Whose Land Is It Anyway?: It's Time to Reconsider Sovereign Immunity From Adverse Possession


The topic of sovereign immunity from adverse possession is largely unexplored. This Comment addresses the issue, specifically focusing on whether such sovereign immunity is justified by public policy, and conversely, whether the traditional justifications for adverse possession apply with equal force in the context of government-owned land. First, government land is not sufficiently different from privately held land to justify its sovereign immunity from adverse possession. The traditional judicial arguments for sovereign immunity of certain municipal land, as well as the arguments that government-owned environmental land and land held as an investment deserve special protection from adverse possession, are examined and rejected. Next, considering the realities of government administration, the threat of adverse possession could actually motivate government to use its land more efficiently. The substantial benefits, including accountability for the effective use of government-owned land, are contrasted with the low costs of subjecting government land to adverse possession. These costs include land lost to adverse possession and the costs of monitoring government land that the threat of adverse possession would require. Finally, equity requires that the government, which may take title to privately owned land under doctrines akin to adverse possession, subject its own land to adverse possession.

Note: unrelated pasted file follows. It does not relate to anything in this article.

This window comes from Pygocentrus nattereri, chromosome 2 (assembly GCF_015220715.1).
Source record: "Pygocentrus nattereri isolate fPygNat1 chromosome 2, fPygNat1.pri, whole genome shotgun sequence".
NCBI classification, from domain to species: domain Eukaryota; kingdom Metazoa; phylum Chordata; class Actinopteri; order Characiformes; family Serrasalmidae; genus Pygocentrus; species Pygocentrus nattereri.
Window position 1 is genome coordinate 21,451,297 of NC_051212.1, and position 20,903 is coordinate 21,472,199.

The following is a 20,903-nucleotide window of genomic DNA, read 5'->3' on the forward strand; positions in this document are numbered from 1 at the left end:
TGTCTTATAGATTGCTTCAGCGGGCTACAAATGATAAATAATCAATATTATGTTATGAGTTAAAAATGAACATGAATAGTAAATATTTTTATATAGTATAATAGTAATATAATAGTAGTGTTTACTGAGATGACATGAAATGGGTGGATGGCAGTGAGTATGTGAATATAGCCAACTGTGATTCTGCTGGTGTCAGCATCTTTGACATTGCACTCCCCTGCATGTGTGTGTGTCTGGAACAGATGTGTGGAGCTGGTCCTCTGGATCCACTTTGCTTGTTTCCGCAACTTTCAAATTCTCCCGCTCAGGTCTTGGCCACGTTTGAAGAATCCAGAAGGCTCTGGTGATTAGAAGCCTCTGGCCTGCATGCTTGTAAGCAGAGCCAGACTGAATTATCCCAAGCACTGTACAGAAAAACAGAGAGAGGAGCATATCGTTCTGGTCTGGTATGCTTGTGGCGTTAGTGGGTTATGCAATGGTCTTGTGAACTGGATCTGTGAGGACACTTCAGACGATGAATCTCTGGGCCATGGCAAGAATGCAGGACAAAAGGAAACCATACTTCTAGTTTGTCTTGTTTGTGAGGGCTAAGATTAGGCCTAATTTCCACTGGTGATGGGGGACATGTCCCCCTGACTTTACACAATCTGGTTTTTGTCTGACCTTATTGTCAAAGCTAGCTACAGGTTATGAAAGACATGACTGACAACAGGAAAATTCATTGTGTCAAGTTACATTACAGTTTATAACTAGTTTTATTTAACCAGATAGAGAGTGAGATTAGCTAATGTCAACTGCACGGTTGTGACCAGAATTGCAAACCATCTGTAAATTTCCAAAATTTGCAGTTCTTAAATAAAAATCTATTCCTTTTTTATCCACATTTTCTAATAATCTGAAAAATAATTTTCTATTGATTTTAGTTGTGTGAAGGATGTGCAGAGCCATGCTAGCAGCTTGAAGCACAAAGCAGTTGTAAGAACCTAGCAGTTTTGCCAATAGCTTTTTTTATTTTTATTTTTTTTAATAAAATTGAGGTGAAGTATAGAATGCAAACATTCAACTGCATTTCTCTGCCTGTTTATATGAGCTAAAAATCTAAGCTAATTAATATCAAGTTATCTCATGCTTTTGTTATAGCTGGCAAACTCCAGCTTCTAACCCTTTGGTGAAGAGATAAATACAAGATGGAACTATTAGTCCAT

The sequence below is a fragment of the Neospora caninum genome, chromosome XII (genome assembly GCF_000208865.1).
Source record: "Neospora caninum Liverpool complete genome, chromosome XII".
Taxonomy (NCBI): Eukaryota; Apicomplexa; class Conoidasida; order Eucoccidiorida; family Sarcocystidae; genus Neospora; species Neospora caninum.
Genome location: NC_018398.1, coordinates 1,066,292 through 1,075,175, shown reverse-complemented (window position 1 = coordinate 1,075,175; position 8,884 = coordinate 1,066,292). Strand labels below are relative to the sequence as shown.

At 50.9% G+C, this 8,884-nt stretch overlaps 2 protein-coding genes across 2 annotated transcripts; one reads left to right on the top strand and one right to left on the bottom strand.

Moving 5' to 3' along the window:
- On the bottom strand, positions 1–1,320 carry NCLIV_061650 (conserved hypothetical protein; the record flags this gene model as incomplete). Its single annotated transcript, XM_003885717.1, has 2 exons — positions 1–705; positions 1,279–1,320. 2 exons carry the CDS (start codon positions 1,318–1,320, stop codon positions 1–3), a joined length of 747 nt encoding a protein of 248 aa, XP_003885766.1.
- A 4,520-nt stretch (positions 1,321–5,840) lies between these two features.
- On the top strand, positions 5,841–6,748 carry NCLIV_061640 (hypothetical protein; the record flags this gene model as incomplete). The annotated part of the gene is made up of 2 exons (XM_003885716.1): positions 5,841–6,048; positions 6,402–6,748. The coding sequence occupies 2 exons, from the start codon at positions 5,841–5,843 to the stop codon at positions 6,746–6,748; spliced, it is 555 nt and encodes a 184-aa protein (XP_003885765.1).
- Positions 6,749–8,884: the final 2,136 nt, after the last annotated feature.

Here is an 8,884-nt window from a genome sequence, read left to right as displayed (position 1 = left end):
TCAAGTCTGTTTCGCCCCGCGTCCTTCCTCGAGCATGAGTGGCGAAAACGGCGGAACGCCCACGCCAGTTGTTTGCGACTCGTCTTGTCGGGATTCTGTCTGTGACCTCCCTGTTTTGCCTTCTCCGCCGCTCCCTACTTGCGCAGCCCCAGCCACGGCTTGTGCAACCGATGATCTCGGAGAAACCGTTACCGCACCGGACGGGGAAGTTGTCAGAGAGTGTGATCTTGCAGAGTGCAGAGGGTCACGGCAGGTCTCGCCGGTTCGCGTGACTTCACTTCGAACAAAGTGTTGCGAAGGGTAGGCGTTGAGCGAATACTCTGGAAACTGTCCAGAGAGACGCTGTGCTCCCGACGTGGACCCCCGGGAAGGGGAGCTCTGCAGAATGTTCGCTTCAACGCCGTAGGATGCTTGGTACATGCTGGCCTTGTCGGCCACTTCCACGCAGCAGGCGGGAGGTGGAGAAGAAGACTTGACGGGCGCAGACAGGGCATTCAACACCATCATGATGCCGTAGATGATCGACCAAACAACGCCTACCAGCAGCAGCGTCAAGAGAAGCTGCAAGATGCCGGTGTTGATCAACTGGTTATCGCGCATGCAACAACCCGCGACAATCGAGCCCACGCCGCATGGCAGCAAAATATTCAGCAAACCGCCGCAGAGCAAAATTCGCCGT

About the Author

Managing Editor, UCLA Law Review, Volume 49. J.D. candidate, UCLA School of Law, 2002; B.A., Occidental College, 1996.

By uclalaw